Over the last several months, we’ve been bombarded with the idea of an imminent housing market crash. Media outlets are constantly talking about the looming recession and housing bubbles across Canada, estimating when everything will come crashing down around us. This constant coverage of the Canadian economy and the housing market has caused extreme anxiety in homeowners across the country.
Many reports reference other tough economic times Canada’s experienced over the years, comparing today’s market to devastating downturns like the crash of 2008. If you’re not familiar with Canada’s housing market crash history, these comparisons can leave you even more confused and worried.
We’ve created a brief synopsis of significant housing crashes throughout Canada’s history to help you understand the economic conditions that lead to a crash.
Read on to learn about three significant crashes Canada has experienced in the last 20 years.
- The early 1990s – Burst Bubbles
Home prices fell significantly between 1989 and 1996 due to various economic factors. In the Greater Toronto Area, prices fell by 34% between 1989 & 1991 and continued to decline throughout the 90s.
In the 1970s & 1980s, inflation rates reached an all-time high, putting pressure on the housing market. People were worried about rising inflation, so they invested in housing to hedge against future inflation. This led to buying in anticipation of rising costs, regardless of whether they had the cash. Unfortunately, financial institutions had little regulatory oversight at the time, allowing lenders to grant funding to just about anybody.
As a result of inflation, the Bank of Canada raised interest rates to 13%. (And, no, that’s not a typo).
With increased interest rates, Canada’s GDP growth fell, and unemployment hit 11%. As people felt less confident in their financial futures, sales slowed drastically, and prices dropped with it. Housing inventory was at a low, and prices remained flat throughout the rest of the decade.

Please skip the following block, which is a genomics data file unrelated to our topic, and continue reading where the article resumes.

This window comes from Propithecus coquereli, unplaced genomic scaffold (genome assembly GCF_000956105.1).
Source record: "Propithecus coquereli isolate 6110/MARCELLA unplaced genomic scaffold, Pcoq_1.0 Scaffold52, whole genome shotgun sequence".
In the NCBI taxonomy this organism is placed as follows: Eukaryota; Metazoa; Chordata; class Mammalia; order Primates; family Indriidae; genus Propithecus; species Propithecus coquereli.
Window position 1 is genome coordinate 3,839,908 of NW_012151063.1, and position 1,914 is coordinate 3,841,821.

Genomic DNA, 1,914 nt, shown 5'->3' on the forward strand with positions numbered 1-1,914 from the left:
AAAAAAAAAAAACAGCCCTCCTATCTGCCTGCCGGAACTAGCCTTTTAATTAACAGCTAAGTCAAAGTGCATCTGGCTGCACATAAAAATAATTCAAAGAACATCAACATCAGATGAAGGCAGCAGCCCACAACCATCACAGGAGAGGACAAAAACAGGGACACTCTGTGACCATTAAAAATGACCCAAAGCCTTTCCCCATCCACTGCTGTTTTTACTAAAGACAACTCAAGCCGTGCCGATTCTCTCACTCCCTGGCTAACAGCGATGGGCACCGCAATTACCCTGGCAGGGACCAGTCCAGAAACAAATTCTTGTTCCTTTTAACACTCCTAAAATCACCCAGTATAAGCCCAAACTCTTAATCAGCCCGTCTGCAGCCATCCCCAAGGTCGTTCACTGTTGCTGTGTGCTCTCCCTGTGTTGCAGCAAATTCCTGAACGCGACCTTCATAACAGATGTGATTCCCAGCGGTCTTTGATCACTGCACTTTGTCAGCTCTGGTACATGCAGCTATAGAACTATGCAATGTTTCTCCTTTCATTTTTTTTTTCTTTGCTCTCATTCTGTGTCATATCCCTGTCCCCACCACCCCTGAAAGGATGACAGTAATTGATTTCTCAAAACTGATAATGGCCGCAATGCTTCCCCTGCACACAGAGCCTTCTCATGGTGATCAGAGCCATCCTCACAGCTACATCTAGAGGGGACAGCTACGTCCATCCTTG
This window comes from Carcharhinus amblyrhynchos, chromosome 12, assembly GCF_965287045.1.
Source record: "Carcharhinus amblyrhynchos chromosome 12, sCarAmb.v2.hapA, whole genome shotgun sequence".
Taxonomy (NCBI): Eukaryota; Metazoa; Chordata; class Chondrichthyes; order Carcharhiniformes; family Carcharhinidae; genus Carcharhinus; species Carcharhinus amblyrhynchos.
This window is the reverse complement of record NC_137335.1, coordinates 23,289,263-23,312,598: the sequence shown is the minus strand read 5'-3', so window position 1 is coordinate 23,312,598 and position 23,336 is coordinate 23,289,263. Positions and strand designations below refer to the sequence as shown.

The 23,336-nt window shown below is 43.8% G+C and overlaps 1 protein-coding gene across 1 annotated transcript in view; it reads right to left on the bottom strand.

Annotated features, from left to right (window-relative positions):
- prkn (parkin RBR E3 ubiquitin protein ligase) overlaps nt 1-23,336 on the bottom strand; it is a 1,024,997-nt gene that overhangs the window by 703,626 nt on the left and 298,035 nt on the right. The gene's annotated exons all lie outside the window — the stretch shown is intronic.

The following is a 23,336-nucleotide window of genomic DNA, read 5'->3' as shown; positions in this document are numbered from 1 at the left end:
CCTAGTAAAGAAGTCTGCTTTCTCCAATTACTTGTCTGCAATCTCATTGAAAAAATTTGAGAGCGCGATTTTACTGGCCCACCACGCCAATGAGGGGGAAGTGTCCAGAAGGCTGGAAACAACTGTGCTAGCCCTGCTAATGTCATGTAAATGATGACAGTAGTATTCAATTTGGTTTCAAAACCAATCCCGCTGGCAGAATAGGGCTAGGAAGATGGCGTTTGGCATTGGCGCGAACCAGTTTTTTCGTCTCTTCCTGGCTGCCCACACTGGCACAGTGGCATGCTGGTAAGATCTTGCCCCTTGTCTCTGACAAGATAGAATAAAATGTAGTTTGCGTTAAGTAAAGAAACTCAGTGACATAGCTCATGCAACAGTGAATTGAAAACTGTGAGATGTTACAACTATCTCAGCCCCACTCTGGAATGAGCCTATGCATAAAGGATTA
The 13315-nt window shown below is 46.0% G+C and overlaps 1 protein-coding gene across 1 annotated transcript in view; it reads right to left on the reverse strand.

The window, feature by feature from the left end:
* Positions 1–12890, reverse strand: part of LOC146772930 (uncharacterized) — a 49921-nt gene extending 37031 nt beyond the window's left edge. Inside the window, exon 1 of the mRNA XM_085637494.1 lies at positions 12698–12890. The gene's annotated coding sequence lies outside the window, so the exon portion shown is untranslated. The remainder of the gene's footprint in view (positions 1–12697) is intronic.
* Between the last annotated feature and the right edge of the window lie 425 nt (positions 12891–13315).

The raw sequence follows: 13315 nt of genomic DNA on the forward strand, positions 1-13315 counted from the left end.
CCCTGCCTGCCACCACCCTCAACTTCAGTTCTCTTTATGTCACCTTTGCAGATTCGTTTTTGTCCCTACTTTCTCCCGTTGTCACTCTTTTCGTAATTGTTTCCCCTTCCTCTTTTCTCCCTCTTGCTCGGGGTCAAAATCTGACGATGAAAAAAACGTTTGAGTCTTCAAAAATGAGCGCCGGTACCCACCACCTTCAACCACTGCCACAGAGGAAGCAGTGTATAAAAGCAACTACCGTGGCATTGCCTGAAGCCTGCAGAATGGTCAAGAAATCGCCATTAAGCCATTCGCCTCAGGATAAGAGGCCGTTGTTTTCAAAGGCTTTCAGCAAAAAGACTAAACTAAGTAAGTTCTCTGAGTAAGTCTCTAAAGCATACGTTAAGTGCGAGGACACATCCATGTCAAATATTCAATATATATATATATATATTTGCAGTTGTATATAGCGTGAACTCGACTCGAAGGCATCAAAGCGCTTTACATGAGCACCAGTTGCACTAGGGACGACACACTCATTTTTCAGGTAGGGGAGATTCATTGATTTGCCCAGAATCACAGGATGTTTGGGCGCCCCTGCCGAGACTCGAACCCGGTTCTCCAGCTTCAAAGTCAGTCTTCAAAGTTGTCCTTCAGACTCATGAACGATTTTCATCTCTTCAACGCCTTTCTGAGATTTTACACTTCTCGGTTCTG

- The 2008 Financial Crisis
The 2008 stock market crash devastated the U.S. economy and changed the world’s economic landscape. Fortunately, the Bank of Canada’s regulations & policies at the time saved the Canadian economy from the worst of the fallout.
Unfortunately, our housing market took quite the hit.
Across Canada, new housing starts dropped, and sales of existing homes fell by 40% from their peak. The national resale price for a house dropped by 9.5%, and new home prices fell by 3.5%.
What prevented Canada from experiencing the same devastation the U.S. did during this period was stricter lending regulations and compulsory mortgage insurance for some buyers.
- 2017 Ontario Housing Downturn
This time period in Canadian real estate is referenced far less often than the crashes in the 1990s and 2008 but is still relevant to today’s market discussions.
In 2017, we saw extreme growth in some major Ontario markets as the economy continued to recover from the 2008 crash. Prices in some major markets reached a year-over-year increase of over 30%.
In response to this outrageous growth, the Provincial Government implemented the “Fair Housing Plan,” which included measures like the 15% foreign home buyers tax and increased rent control regulations to slow price increases.
Home sales dropped by 15%, and prices fell by 20% in some major markets over the year.
This downturn was short-lived due to the pandemic’s effects on the housing market, a situation the government could not have foreseen or planned for.
While there’s no way to predict with certainty that a crash will or will not happen, we can say that history shows us that the economy and real estate markets always come back. As with any investment, real estate will always have high and low points. We’ve seen throughout Canadian history that very specific economic conditions need to be present to create a crash. While some of these conditions may currently be present, that doesn’t mean we are doomed.
Lending regulations are relatively strict in 2022, making it difficult to be approved for a loan amount you cannot carry. If you’re feeling unsure and anxious about your financial situation, speak to your financial advisor or mortgage lender about your concerns.
To stay up to date on Ottawa real estate trends, statistics and forecasts, follow us on Instagram @adammillsrealty. We are always posting content to keep our followers informed and educated!